... world's History have to be discussed, the geologist's function is at an end. I bid him, in GOD'S Name, be silent; for now it is GOD that speaketh. If any question be moved as to how that actual system of things to which Man belongs, began,—I bid him come down, and take the learner's place; for now I mean to assume his vacant chair. This time, there shall at least be no guess-work. GOD is now the Speaker: and what GOD revealeth unto me, that I promise ...
— Inspiration and Interpretation - Seven Sermons Preached Before the University of Oxford • John Burgon

... with a mere acquisition of technical rules. As Mrs. Renshaw remarked in the preceding article, "Impression should ever precede and be stronger than expression." All attempts at gaining literary polish must begin with judicious reading, and the learner must never cease to hold this phase uppermost. In many cases, the usage of good authors will be found a more effective guide than any amount of precept. A page of Addison or of Irving will teach more of style than a whole manual ...
— Writings in the United Amateur, 1915-1922 • Howard Phillips Lovecraft

... conflict between science and religion is only apparent, and that the victory of science does not mean the defeat of religion. If they have been lucky enough to use Driver's book on Genesis they will have felt on sure ground and any learner who has half understood it will have a shield against some of the weapons that assailed and defeated his father's generation. No teacher now would be afraid of making clear the problems presented by the book of Daniel or the book of Job, but when the New Testament is approached ...
— Cambridge Essays on Education • Various

... its drying out of shape and giving the feathers a wrong set. After cleaning and poisoning the skull and filling the eye sockets with cotton this reversing is undertaken. If working on a small bird the learner is apt to come to grief here, as only by careful and patient work without the application of some force is the ...
— Home Taxidermy for Pleasure and Profit • Albert B. Farnham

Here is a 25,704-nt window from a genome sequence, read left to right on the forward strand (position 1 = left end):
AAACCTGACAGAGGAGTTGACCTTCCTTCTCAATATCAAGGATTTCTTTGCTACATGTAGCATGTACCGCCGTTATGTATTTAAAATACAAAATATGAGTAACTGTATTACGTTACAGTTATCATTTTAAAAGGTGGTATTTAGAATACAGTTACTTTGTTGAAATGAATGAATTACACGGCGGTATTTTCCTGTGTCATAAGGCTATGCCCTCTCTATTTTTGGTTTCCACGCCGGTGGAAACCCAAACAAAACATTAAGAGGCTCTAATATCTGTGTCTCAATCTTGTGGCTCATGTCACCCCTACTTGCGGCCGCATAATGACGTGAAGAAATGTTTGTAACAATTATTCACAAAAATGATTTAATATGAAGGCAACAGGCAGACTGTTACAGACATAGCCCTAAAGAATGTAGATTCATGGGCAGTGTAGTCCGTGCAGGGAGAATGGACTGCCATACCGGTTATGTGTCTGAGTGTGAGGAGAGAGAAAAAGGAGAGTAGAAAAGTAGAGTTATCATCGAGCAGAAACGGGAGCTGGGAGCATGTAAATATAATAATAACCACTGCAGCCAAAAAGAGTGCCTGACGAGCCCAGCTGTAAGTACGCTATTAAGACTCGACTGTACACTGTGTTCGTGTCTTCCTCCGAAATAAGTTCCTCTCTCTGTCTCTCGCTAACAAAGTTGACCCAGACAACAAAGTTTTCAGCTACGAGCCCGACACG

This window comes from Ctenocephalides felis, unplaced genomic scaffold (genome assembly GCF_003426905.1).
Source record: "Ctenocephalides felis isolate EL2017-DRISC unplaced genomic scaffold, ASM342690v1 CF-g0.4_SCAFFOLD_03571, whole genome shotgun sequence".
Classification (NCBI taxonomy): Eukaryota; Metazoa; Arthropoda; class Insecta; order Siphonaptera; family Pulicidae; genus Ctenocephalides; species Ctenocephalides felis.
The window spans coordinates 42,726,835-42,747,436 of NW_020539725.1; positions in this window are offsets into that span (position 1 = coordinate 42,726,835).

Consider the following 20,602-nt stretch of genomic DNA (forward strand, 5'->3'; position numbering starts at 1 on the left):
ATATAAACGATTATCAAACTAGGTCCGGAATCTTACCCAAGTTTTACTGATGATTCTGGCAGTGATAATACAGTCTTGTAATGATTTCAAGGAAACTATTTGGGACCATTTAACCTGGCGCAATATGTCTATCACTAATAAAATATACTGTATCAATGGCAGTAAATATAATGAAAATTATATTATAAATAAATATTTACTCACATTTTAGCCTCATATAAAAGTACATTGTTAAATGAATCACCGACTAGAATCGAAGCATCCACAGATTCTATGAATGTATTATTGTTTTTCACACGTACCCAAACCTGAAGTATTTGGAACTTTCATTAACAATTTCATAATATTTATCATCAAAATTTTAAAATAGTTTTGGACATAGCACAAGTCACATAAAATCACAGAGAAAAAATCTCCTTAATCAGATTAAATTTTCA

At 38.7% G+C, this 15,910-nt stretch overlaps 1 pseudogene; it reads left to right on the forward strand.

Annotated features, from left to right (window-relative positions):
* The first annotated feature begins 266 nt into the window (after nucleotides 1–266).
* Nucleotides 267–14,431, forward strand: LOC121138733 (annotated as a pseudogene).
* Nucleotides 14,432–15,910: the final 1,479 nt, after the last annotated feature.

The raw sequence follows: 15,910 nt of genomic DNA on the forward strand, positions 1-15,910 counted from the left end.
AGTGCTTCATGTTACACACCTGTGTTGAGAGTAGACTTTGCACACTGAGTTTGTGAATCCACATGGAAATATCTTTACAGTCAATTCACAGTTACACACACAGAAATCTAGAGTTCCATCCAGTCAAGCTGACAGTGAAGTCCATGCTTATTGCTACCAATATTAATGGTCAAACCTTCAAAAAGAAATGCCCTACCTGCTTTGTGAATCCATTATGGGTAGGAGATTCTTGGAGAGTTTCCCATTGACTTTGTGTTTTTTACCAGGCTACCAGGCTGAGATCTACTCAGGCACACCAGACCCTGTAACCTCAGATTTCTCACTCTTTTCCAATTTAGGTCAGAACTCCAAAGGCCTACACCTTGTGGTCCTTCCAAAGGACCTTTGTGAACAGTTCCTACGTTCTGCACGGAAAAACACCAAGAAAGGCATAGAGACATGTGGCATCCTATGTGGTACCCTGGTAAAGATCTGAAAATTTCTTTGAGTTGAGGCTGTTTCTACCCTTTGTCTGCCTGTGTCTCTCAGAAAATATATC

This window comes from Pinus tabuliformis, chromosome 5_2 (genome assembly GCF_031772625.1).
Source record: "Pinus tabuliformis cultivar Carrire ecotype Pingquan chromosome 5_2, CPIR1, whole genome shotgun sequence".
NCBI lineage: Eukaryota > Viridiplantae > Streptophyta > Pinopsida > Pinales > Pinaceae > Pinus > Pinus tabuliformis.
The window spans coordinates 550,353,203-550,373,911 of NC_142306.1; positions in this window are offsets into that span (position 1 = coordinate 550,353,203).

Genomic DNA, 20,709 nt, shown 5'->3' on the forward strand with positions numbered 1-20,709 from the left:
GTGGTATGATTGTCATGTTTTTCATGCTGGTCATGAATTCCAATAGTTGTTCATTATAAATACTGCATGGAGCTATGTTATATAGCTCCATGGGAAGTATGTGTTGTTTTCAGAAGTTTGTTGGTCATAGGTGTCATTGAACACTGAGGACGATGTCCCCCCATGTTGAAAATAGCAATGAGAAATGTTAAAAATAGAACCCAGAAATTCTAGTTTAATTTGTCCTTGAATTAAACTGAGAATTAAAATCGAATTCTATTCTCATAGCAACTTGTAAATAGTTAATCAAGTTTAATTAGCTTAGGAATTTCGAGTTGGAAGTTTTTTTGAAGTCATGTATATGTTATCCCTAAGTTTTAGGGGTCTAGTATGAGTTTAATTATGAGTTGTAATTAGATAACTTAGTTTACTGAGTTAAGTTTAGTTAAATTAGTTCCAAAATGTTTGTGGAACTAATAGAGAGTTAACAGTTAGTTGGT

... southwards. He began to teach Lesbia Spanish, a language for which she had taken a sudden fancy; and it is curious what tender accents, what hidden meanings even a grammar can take from such a teacher. Spanish came easily enough to a learner who had been thoroughly drilled in French and Italian, and who had been taught the rudiments of Latin; so by the end of a lesson, which went on at intervals all day, the pupil was able to lisp a passage of Don Quixote in the sweetest Castilian, very sweet to the ear of Don ...
— Phantom Fortune, A Novel • M. E. Braddon

... headship with man in the social institution in which for ages she has been a legal subordinate. Social welfare demands that she take into the new copartnership of domestic life the old devotion to family interests. Woman is acquiring a new relationship to the school—that of learner in the highest educational opportunity and of teacher in an ever-widening area. Social welfare demands that she take into the modern school her ancient devotion ...
— The Family and it's Members • Anna Garlin Spencer

... moments could any of its light fall directly into the room I speak of; this afternoon, however, all circumstances were favourable, and behold the floor chequered with uncertain gleam. The workers were arranged in groups of three, called 'parties,' consisting of a learner, an improver, and a hand. All sat with sleeves pushed up to their elbows, and had a habit of rocking to and fro as they plied their mechanical industry. Owing to the movement of a cloud, the sunlight ...
— The Nether World • George Gissing

... the acquired and useful abilities of all the inhabitants or members of the society, for the acquisition of such talents, by the maintenance of the learner during his education or apprenticeship, costs a real expense, which is a ...